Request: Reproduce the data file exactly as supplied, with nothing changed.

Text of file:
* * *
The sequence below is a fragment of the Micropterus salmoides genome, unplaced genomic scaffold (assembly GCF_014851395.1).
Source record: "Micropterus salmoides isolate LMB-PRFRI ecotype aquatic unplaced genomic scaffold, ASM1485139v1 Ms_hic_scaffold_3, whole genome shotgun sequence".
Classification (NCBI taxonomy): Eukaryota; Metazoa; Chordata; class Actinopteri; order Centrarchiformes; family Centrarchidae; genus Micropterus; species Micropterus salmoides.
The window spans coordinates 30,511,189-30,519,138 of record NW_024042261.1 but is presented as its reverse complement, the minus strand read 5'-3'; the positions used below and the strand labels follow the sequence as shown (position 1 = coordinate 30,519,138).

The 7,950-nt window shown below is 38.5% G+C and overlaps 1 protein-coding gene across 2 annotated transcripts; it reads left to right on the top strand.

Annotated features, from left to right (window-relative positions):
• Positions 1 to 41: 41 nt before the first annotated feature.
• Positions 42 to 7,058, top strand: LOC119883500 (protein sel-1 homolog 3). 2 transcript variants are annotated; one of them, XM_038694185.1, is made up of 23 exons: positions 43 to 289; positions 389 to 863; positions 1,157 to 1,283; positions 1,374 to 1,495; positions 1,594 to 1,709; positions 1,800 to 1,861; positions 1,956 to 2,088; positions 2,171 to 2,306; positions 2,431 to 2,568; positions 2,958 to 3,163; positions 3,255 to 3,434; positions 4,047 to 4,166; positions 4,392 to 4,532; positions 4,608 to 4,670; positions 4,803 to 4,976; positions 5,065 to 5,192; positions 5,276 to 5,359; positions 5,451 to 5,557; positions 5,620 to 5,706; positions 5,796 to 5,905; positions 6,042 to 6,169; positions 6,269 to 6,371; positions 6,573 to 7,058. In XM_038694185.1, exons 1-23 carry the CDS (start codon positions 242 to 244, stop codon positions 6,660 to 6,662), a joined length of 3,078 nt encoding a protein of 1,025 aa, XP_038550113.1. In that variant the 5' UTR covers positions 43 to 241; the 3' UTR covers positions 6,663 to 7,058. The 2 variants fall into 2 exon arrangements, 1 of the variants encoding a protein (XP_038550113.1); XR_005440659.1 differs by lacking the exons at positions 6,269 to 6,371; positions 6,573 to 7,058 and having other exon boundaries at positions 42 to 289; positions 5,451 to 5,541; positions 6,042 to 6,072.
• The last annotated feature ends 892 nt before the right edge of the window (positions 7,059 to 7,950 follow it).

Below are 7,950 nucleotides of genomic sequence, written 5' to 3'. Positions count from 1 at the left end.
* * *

The sequence below is a fragment of the Micropterus salmoides genome, unplaced genomic scaffold (assembly GCF_014851395.1).
Source record: "Micropterus salmoides isolate LMB-PRFRI ecotype aquatic unplaced genomic scaffold, ASM1485139v1 Ms_hic_scaffold_3, whole genome shotgun sequence".
Classification (NCBI taxonomy): Eukaryota; Metazoa; Chordata; class Actinopteri; order Centrarchiformes; family Centrarchidae; genus Micropterus; species Micropterus salmoides.
The window spans coordinates 30,511,189-30,519,138 of record NW_024042261.1 but is presented as its reverse complement, the minus strand read 5'-3'; the positions used below and the strand labels follow the sequence as shown (position 1 = coordinate 30,519,138).

The 7,950-nt window shown below is 38.5% G+C and overlaps 1 protein-coding gene across 2 annotated transcripts; it reads left to right on the top strand.

Annotated features, from left to right (window-relative positions):
• Positions 1 to 41: 41 nt before the first annotated feature.
• Positions 42 to 7,058, top strand: LOC119883500 (protein sel-1 homolog 3). 2 transcript variants are annotated; one of them, XM_038694185.1, is made up of 23 exons: positions 43 to 289; positions 389 to 863; positions 1,157 to 1,283; positions 1,374 to 1,495; positions 1,594 to 1,709; positions 1,800 to 1,861; positions 1,956 to 2,088; positions 2,171 to 2,306; positions 2,431 to 2,568; positions 2,958 to 3,163; positions 3,255 to 3,434; positions 4,047 to 4,166; positions 4,392 to 4,532; positions 4,608 to 4,670; positions 4,803 to 4,976; positions 5,065 to 5,192; positions 5,276 to 5,359; positions 5,451 to 5,557; positions 5,620 to 5,706; positions 5,796 to 5,905; positions 6,042 to 6,169; positions 6,269 to 6,371; positions 6,573 to 7,058. In XM_038694185.1, exons 1-23 carry the CDS (start codon positions 242 to 244, stop codon positions 6,660 to 6,662), a joined length of 3,078 nt encoding a protein of 1,025 aa, XP_038550113.1. In that variant the 5' UTR covers positions 43 to 241; the 3' UTR covers positions 6,663 to 7,058. The 2 variants fall into 2 exon arrangements, 1 of the variants encoding a protein (XP_038550113.1); XR_005440659.1 differs by lacking the exons at positions 6,269 to 6,371; positions 6,573 to 7,058 and having other exon boundaries at positions 42 to 289; positions 5,451 to 5,541; positions 6,042 to 6,072.
• The last annotated feature ends 892 nt before the right edge of the window (positions 7,059 to 7,950 follow it).

Below are 7,950 nucleotides of genomic sequence, written 5' to 3'. Positions count from 1 at the left end.